It occurs to me in watching Durarara unspool again, five years on, that this is a pretty dangerous formula in the wrong hands. It would be wrong to say Narita-sensei invented it – and the accompanying tropes which populate his works, especially DRRR – but he’s certainly a pioneer, and comes as close as anyone to perfecting the execution. There are times when I find myself getting annoyed with some of what plays out on-screen, before I catch myself and remember that this isn’t a LN ripping off Durarara – this is Durarara.
That still leads to a curious conundrum, though – it’s not like I can unsee the five years worth of generic LN adaptations that have forever tainted the medium since the first DRRR aired. The series hasn’t changed much but anime has, and so have I. None of that is the fault of the series, which has been continuing uninterrupted in LN form, and remains just as well-crafted as ever. And Omori Takahro and Takagi Noboru certainly haven’t lost their touch. But is it really possible to be a viewer with the personal history (and biases) that have built up since 2010-11 and enjoy this show as much as I did then? It’s an interesting experiment – time will tell.
In the actual event, it’s hard not to admire Narita, Omori, and Takagi’s ability to keep as many plates spinning as they do. As if the dizzying array of character stories the first series had isn’t enough, there’s the constant jumping back and forth in time, and now we’re seeing even more characters added to the mix. Among those are Izaya’s younger twin sisters Kururi and Mairi (present in the first season but just barely relevant) and a new boy played by Hiro Shimono (I told you, if they’re a big name they all appear in DRRR sooner or later) named Kuronuma Aoba. He’s a Dollar and an oddball who thinks nothing of breaking the ultimate school taboo by ratting out bullies to the teacher, but this is DRRR – you can bet his quirks run deeper than that. The always outrageous twins give him a first day of school to remember, though Kuronoma takes it in stride to a fairly impressive degree.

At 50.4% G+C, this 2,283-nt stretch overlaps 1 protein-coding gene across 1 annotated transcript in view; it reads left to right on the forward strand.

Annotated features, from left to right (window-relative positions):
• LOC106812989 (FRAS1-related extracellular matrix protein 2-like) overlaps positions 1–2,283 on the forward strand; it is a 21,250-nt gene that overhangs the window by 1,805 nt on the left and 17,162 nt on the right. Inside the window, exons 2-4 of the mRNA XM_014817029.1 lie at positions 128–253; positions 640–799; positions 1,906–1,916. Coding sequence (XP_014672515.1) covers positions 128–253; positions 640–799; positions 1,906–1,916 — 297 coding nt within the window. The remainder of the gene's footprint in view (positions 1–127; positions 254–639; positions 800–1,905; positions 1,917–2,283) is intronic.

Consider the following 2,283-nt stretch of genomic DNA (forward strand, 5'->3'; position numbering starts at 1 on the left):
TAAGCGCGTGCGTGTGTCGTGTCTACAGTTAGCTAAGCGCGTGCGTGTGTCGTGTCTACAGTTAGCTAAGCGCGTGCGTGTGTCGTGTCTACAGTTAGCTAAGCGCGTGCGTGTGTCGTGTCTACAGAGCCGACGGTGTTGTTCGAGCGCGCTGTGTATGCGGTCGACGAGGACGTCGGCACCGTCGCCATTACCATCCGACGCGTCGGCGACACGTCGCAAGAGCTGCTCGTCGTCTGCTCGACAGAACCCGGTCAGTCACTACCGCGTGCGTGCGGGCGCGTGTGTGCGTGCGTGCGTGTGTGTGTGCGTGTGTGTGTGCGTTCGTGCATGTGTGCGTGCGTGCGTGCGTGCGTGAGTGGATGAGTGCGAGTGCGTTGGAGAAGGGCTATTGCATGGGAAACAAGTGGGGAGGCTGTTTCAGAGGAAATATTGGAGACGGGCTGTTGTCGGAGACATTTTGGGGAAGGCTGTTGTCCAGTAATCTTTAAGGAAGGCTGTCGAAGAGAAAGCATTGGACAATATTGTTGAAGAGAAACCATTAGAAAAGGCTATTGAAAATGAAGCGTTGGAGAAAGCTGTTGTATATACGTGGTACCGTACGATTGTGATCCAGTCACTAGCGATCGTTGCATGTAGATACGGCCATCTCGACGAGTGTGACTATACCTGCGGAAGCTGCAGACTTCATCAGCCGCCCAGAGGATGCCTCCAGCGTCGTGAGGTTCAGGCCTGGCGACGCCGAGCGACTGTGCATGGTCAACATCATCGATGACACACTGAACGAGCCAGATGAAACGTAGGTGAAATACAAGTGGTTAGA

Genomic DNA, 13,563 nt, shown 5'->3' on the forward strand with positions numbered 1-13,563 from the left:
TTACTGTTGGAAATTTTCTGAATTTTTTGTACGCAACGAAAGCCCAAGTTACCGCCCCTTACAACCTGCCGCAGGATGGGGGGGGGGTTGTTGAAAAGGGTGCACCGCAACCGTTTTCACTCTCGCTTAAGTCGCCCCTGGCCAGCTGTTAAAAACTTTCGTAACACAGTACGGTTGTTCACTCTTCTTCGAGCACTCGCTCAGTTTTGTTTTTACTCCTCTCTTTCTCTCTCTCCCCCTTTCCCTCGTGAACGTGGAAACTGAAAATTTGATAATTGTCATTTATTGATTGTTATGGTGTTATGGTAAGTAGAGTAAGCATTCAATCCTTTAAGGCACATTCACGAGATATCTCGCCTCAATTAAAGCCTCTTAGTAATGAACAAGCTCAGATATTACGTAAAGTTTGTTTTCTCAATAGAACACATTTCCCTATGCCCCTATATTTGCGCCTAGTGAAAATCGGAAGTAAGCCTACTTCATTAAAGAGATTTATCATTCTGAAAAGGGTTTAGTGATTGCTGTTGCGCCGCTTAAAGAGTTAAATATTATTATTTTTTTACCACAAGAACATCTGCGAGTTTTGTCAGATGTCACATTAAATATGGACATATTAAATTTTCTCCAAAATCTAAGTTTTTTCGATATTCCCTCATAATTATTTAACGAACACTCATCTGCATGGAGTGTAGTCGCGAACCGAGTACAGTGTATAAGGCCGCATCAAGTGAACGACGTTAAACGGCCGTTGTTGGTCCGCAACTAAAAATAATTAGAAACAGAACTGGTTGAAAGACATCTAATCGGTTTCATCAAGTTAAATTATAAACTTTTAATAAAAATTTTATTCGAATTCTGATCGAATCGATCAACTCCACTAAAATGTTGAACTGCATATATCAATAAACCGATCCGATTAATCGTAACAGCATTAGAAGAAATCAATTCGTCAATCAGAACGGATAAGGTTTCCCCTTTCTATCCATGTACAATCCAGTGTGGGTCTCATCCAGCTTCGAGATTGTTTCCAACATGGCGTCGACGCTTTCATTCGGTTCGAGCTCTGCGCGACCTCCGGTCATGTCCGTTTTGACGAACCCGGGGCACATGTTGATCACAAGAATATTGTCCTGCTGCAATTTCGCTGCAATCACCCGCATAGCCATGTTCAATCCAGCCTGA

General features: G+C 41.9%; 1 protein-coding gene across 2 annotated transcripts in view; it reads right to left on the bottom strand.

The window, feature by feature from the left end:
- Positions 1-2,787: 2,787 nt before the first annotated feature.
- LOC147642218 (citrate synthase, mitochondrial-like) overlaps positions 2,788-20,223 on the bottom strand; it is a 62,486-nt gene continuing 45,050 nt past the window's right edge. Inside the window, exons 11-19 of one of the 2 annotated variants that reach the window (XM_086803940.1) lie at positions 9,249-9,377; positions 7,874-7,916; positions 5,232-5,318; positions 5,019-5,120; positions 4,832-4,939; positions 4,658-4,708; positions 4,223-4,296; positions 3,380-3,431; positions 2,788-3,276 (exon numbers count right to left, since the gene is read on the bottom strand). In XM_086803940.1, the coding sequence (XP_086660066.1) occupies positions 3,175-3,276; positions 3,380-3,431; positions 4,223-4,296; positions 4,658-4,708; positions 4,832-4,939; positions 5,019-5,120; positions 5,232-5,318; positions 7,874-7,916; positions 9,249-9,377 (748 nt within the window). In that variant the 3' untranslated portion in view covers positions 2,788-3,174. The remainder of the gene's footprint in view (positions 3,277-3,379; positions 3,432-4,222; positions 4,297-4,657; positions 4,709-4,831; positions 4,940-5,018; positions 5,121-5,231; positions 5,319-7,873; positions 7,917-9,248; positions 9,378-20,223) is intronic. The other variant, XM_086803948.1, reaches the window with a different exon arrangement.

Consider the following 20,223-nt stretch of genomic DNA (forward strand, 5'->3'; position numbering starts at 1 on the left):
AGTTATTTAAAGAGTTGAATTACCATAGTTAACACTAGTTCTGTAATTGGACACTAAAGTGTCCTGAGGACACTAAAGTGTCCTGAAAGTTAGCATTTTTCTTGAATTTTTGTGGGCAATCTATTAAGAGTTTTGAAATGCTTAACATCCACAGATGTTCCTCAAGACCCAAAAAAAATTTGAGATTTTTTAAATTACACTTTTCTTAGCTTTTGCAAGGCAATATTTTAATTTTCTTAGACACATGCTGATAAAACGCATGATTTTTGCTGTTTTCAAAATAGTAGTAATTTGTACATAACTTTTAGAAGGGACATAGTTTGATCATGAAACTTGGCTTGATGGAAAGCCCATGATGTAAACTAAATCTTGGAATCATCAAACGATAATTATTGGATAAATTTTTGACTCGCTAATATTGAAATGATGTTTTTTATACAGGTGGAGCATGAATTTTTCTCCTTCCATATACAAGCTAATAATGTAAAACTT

One interesting element from this episode was Shinra’s fourth wall breaking – he (from the inside of Celty’s shadow ball) explains to the audience what was going on at the school, and why we were taking a trip back in time to further expound on it. If this happened in the first series I don’t remember it – though that’s certainly far from impossible. In terms of events themselves we’re seeing a very familiar DRRR formula – the red string of fate linking seemingly unrelated events in a long daisy chain, and a key MacGuffin this time is the ¥1000000 Celty lost during her latest flight from Kuzuhara, which has now been found by the Orihara twins. Hijinks to follow.
Another hotspot to keep an eye on is Shingen’s interaction with this fellow, a face I don’t remember from the first season (and it’s a memorable one, too). Shingen (it’s always a joy to hear Ohtsuka Akio in any role, large or small) is pretty much a lock to be involved in something dangerous and unsavory, and the tall dude is clearly trouble with a capital “T”. Of the irrepressible Shizuo again we get only a brief glimpse, along with our first mention of Russia Sushi this season (with more to come next week). Rather than try too hard to make sense of everything this early in the plot, I think it makes more sense to just sit back and let the DRRR wash over you, so that’s what I’ll do for the moment.